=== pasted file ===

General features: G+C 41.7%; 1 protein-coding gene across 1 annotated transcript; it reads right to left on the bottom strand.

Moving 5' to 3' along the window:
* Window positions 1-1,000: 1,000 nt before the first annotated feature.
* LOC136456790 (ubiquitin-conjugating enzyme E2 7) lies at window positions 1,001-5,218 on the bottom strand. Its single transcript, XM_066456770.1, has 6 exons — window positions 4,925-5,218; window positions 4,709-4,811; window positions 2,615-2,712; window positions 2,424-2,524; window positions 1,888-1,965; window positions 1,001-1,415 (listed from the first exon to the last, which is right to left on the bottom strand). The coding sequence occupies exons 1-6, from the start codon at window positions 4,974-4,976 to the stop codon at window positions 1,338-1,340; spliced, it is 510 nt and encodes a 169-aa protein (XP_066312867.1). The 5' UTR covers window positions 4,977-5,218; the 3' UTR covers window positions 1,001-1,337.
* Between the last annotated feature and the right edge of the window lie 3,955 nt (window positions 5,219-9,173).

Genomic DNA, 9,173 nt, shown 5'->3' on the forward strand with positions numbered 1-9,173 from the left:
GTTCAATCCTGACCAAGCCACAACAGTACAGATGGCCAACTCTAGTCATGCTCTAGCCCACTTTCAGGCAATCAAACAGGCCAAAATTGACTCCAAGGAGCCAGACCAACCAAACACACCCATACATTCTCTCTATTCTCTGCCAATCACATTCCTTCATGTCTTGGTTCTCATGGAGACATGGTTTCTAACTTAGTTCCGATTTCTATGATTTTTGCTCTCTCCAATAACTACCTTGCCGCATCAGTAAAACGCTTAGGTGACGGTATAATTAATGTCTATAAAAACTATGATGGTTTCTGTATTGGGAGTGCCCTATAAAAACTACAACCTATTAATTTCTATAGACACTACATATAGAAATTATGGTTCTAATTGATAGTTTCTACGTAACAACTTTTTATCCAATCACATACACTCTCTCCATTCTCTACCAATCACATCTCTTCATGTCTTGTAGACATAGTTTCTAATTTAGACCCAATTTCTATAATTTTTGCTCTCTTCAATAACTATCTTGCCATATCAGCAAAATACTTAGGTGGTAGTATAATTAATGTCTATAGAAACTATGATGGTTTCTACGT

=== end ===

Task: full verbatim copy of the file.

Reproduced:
General features: G+C 41.7%; 1 protein-coding gene across 1 annotated transcript; it reads right to left on the bottom strand.

Moving 5' to 3' along the window:
* Window positions 1-1,000: 1,000 nt before the first annotated feature.
* LOC136456790 (ubiquitin-conjugating enzyme E2 7) lies at window positions 1,001-5,218 on the bottom strand. Its single transcript, XM_066456770.1, has 6 exons — window positions 4,925-5,218; window positions 4,709-4,811; window positions 2,615-2,712; window positions 2,424-2,524; window positions 1,888-1,965; window positions 1,001-1,415 (listed from the first exon to the last, which is right to left on the bottom strand). The coding sequence occupies exons 1-6, from the start codon at window positions 4,974-4,976 to the stop codon at window positions 1,338-1,340; spliced, it is 510 nt and encodes a 169-aa protein (XP_066312867.1). The 5' UTR covers window positions 4,977-5,218; the 3' UTR covers window positions 1,001-1,337.
* Between the last annotated feature and the right edge of the window lie 3,955 nt (window positions 5,219-9,173).

Genomic DNA, 9,173 nt, shown 5'->3' on the forward strand with positions numbered 1-9,173 from the left:
GTTCAATCCTGACCAAGCCACAACAGTACAGATGGCCAACTCTAGTCATGCTCTAGCCCACTTTCAGGCAATCAAACAGGCCAAAATTGACTCCAAGGAGCCAGACCAACCAAACACACCCATACATTCTCTCTATTCTCTGCCAATCACATTCCTTCATGTCTTGGTTCTCATGGAGACATGGTTTCTAACTTAGTTCCGATTTCTATGATTTTTGCTCTCTCCAATAACTACCTTGCCGCATCAGTAAAACGCTTAGGTGACGGTATAATTAATGTCTATAAAAACTATGATGGTTTCTGTATTGGGAGTGCCCTATAAAAACTACAACCTATTAATTTCTATAGACACTACATATAGAAATTATGGTTCTAATTGATAGTTTCTACGTAACAACTTTTTATCCAATCACATACACTCTCTCCATTCTCTACCAATCACATCTCTTCATGTCTTGTAGACATAGTTTCTAATTTAGACCCAATTTCTATAATTTTTGCTCTCTTCAATAACTATCTTGCCATATCAGCAAAATACTTAGGTGGTAGTATAATTAATGTCTATAGAAACTATGATGGTTTCTACGT